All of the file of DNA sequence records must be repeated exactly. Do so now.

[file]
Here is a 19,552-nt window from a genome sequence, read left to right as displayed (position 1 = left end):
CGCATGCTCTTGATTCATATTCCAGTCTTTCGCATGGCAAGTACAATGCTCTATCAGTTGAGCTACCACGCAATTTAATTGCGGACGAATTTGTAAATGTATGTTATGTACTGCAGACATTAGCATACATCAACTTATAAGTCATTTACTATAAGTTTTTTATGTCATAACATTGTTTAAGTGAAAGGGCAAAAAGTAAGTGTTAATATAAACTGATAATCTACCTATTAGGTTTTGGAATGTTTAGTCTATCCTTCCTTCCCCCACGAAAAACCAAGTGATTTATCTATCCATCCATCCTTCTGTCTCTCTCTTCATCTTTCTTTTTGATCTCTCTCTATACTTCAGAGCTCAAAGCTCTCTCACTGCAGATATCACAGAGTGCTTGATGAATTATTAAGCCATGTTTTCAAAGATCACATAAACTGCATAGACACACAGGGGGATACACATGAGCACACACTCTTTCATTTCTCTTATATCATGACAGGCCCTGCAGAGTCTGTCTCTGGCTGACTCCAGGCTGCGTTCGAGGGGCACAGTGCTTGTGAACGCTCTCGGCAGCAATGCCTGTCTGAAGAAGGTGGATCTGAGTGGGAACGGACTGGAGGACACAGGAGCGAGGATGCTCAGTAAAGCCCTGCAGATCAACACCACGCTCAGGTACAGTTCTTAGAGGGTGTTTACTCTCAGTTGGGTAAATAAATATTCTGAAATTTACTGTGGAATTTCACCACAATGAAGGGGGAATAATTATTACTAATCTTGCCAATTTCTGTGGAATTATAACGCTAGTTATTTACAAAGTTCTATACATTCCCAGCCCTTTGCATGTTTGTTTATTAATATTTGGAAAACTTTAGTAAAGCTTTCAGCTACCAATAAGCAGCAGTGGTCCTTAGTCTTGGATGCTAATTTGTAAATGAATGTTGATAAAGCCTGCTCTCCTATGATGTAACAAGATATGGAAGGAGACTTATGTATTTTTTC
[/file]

Here is a 19,552-nt window from a genome sequence, read left to right as displayed (position 1 = left end):
CGCATGCTCTTGATTCATATTCCAGTCTTTCGCATGGCAAGTACAATGCTCTATCAGTTGAGCTACCACGCAATTTAATTGCGGACGAATTTGTAAATGTATGTTATGTACTGCAGACATTAGCATACATCAACTTATAAGTCATTTACTATAAGTTTTTTATGTCATAACATTGTTTAAGTGAAAGGGCAAAAAGTAAGTGTTAATATAAACTGATAATCTACCTATTAGGTTTTGGAATGTTTAGTCTATCCTTCCTTCCCCCACGAAAAACCAAGTGATTTATCTATCCATCCATCCTTCTGTCTCTCTCTTCATCTTTCTTTTTGATCTCTCTCTATACTTCAGAGCTCAAAGCTCTCTCACTGCAGATATCACAGAGTGCTTGATGAATTATTAAGCCATGTTTTCAAAGATCACATAAACTGCATAGACACACAGGGGGATACACATGAGCACACACTCTTTCATTTCTCTTATATCATGACAGGCCCTGCAGAGTCTGTCTCTGGCTGACTCCAGGCTGCGTTCGAGGGGCACAGTGCTTGTGAACGCTCTCGGCAGCAATGCCTGTCTGAAGAAGGTGGATCTGAGTGGGAACGGACTGGAGGACACAGGAGCGAGGATGCTCAGTAAAGCCCTGCAGATCAACACCACGCTCAGGTACAGTTCTTAGAGGGTGTTTACTCTCAGTTGGGTAAATAAATATTCTGAAATTTACTGTGGAATTTCACCACAATGAAGGGGGAATAATTATTACTAATCTTGCCAATTTCTGTGGAATTATAACGCTAGTTATTTACAAAGTTCTATACATTCCCAGCCCTTTGCATGTTTGTTTATTAATATTTGGAAAACTTTAGTAAAGCTTTCAGCTACCAATAAGCAGCAGTGGTCCTTAGTCTTGGATGCTAATTTGTAAATGAATGTTGATAAAGCCTGCTCTCCTATGATGTAACAAGATATGGAAGGAGACTTATGTATTTTTTC